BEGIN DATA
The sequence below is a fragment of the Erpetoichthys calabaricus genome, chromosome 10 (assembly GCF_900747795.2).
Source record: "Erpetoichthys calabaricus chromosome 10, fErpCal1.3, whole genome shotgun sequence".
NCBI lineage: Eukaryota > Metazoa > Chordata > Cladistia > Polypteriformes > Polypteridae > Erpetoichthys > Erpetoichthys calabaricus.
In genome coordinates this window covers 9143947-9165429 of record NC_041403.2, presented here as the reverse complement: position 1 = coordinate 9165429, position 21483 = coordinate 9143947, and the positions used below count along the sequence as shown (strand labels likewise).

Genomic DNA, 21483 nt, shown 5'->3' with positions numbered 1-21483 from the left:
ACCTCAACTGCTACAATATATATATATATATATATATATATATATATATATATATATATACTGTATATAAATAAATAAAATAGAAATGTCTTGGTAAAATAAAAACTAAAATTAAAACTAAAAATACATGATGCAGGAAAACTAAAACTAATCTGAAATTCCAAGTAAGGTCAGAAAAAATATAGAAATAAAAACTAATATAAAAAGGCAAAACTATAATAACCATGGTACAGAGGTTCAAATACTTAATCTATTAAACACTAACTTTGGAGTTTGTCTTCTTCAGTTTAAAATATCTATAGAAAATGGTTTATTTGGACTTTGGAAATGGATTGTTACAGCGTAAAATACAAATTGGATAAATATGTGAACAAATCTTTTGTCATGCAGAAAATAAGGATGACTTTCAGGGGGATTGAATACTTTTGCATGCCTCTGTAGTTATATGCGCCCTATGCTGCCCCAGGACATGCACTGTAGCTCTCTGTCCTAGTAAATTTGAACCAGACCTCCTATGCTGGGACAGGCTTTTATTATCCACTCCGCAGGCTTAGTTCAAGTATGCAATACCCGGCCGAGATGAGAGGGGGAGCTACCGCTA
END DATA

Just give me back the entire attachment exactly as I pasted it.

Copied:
The sequence below is a fragment of the Erpetoichthys calabaricus genome, chromosome 10 (assembly GCF_900747795.2).
Source record: "Erpetoichthys calabaricus chromosome 10, fErpCal1.3, whole genome shotgun sequence".
NCBI lineage: Eukaryota > Metazoa > Chordata > Cladistia > Polypteriformes > Polypteridae > Erpetoichthys > Erpetoichthys calabaricus.
In genome coordinates this window covers 9143947-9165429 of record NC_041403.2, presented here as the reverse complement: position 1 = coordinate 9165429, position 21483 = coordinate 9143947, and the positions used below count along the sequence as shown (strand labels likewise).

Genomic DNA, 21483 nt, shown 5'->3' with positions numbered 1-21483 from the left:
ACCTCAACTGCTACAATATATATATATATATATATATATATATATATATATATATATATACTGTATATAAATAAATAAAATAGAAATGTCTTGGTAAAATAAAAACTAAAATTAAAACTAAAAATACATGATGCAGGAAAACTAAAACTAATCTGAAATTCCAAGTAAGGTCAGAAAAAATATAGAAATAAAAACTAATATAAAAAGGCAAAACTATAATAACCATGGTACAGAGGTTCAAATACTTAATCTATTAAACACTAACTTTGGAGTTTGTCTTCTTCAGTTTAAAATATCTATAGAAAATGGTTTATTTGGACTTTGGAAATGGATTGTTACAGCGTAAAATACAAATTGGATAAATATGTGAACAAATCTTTTGTCATGCAGAAAATAAGGATGACTTTCAGGGGGATTGAATACTTTTGCATGCCTCTGTAGTTATATGCGCCCTATGCTGCCCCAGGACATGCACTGTAGCTCTCTGTCCTAGTAAATTTGAACCAGACCTCCTATGCTGGGACAGGCTTTTATTATCCACTCCGCAGGCTTAGTTCAAGTATGCAATACCCGGCCGAGATGAGAGGGGGAGCTACCGCTA